May 6, 2011

One Size Doesn't Fit All

You’ve seen those awkward updates on Facebook – short fragments via Tweetdeck with a string of Twitter “#hashtags.” You’ve seen them on Twitter – long ones that are cut off mid-sentence and followed by a Facebook URL. You’ve seen the off-topic tweets in your LinkedIn feed about the latest MBA trade or the latest political scandal. You’ve seen the endless and ubiquitous Foursquare check-ins to cafes and bars and conferences. And you’ve seen the tone-deaf pre-scheduled tweets about marketing that keep automatically popping up while the entire Twitter world is reacting to something timely and important, like an earthquake or an election.

While it may seem like a clever way to save time and make your content do double (and sometimes quadruple) duty, using tools that automatically cross-post the same content to different social media channels is not a smart business move.

What’s wrong with cross posting? Why not take advantage of applications like Tweetdeck that let you post from multiple accounts with a single keystroke? Why not link your Twitter account to your Facebook and LinkedIn feeds? Why not send new blog activity directly to Twitter? Or create editorial calendars and use a tool like CoTweet to schedule all your updates one to two months in advance?

Inappropriate cross posting undermines the purpose — and the value — of using social media in the first place, which is to create communities for your business and engage authentically with your customers, potential customers, colleagues, partners, and peers.

Each social media platform has its own character and its own community etiquette and protocols. Your blog is a forum where you can express what’s on your mind and what you think your community will find valuable or debatable. Facebook is a great way to engage a community that already likes and supports you and provide that community with visually rich content. LinkedIn is your “business news wire,” a great tool for letting your business networks know about your company’s — and your own — successes. And Twitter is a virtual networking party: a place to engage with new contacts as well as established ones.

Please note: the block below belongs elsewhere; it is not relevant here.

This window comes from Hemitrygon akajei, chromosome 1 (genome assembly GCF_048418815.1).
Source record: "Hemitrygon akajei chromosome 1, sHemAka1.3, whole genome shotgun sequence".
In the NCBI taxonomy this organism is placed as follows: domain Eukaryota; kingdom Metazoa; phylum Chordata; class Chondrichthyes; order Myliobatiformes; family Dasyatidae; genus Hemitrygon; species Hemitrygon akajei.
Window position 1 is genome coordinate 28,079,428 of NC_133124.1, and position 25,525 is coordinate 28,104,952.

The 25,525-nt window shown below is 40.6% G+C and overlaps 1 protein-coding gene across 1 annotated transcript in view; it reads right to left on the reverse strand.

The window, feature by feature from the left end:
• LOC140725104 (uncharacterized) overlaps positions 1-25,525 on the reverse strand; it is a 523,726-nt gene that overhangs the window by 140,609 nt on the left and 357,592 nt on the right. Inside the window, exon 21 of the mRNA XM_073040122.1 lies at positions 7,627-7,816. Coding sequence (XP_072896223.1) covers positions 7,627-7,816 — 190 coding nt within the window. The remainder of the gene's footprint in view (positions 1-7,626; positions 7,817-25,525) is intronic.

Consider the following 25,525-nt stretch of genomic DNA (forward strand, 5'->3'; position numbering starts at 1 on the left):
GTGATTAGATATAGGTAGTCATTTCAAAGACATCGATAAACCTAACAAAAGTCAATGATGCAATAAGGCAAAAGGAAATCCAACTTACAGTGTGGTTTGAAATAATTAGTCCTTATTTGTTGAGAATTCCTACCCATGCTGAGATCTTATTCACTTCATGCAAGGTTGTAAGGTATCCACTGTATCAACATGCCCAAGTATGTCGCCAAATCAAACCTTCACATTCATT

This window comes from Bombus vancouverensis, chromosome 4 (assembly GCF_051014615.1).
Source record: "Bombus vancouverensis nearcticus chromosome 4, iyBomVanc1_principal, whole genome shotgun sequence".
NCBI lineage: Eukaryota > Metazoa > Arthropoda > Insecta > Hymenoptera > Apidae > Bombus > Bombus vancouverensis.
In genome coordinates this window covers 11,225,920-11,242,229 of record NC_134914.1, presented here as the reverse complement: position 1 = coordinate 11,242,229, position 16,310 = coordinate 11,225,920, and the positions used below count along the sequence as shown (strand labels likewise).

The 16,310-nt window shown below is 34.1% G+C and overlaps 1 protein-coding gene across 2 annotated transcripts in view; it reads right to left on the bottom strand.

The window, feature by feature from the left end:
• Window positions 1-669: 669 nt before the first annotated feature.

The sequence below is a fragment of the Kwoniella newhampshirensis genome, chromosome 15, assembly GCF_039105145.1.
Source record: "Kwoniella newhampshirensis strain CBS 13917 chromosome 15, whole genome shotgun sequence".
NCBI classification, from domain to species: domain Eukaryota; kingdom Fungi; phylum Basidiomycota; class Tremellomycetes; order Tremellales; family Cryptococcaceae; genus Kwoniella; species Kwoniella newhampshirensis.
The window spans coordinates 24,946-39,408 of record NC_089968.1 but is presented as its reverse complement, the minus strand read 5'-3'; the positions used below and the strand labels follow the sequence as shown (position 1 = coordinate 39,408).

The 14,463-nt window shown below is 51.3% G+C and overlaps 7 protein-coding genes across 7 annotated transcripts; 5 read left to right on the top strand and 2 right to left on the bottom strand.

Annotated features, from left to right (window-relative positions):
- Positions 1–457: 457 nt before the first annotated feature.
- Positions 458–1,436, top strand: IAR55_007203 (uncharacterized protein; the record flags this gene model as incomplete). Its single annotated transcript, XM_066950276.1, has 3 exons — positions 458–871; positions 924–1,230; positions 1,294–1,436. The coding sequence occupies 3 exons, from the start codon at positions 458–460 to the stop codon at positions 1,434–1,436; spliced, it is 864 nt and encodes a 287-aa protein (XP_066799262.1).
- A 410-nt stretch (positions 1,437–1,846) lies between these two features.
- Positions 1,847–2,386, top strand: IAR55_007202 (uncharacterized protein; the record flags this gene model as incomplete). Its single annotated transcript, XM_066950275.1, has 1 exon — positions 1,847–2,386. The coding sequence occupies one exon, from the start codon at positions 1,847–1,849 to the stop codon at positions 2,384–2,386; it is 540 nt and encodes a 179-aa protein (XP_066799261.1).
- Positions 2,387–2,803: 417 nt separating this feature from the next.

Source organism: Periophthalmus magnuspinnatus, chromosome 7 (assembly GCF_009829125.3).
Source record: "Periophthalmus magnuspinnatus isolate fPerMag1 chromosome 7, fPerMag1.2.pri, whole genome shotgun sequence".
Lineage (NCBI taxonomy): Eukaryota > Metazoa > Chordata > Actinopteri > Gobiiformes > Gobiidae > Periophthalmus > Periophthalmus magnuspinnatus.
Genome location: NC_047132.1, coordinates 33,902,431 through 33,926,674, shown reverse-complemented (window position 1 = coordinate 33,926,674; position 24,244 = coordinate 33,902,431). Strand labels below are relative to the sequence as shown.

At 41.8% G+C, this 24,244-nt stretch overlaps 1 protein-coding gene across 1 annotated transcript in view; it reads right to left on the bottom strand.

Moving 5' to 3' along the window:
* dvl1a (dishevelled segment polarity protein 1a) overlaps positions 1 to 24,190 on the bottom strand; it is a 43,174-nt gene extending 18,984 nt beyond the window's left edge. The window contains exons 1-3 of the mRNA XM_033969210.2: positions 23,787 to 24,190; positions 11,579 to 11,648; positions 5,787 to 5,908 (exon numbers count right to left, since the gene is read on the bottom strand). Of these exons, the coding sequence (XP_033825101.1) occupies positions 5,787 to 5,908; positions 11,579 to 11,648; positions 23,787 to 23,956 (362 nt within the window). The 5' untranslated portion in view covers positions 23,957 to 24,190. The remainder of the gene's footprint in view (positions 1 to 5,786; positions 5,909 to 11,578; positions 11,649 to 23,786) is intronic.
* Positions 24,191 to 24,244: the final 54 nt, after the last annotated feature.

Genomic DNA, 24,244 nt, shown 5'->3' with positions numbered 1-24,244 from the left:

When you send telegraphic tweets to Facebook, instead of taking the time to communicate directly with your Facebook community, you are saying that that community is not something you value enough to truly engage with. When you cross-post from Facebook to Twitter, you are telling the Twitter community you haven’t bothered to show up and log on. When you automatically send an endless stream of off-topic tweets to LinkedIn, you are telling important business contacts that you don’t respect their time. When you schedule updates in advance, you are missing valuable opportunities to demonstrate your business’ value in real-time and respond to real-time events. And the fact that you just became the mayor of Starbucks is – face it! – a private matter between you and your barista and not something your business network wants to see cluttering up its feeds.

When you automate and cross-post, you are demonstrating “poor citizenship” in the various social communities you’ve joined. And you are revealing to your communities that you are on automatic pilot, that you are not really there engaging with them but, instead, just flooding their inboxes with one-way communication. Treating social media like another direct mail channel is — to put it simply — a waste of each platform’s potential.

Of course there are some exceptions: content that is appropriate to post on all your social media platforms – short updates announcing a speaking engagement or a new blog post, for instance. But even if you are using a tool like Tweetdeck or CoTweet to post to multiple social media sites, taking a few minutes to customize each update – brief and punchy for Twitter, more inclusive and engaging for Facebook, “Business Casual” for LinkedIn — makes a world of difference. It tells each of those communities that you “get it,” that you understand the etiquette, that you value their eyes and their time and their feedback, that you are an active, transparent, and authentic participant.

Just like “bespoke” clothes have much more value than “off the rack” ones do, “bespoke” social media updates will create much more value for you and your community than “one size fits all” updates. If you take the extra time to put your best foot forward and use social media tools well, engaging appropriately to each platform in real time, you will earn your communities’ trust and respect and create tremendous value for your business. Make sure that each of your updates is appropriate to the platform and has value for that particular community and your community will return the favor with value for you.

This post was commissioned by British Airways. The opinions are my

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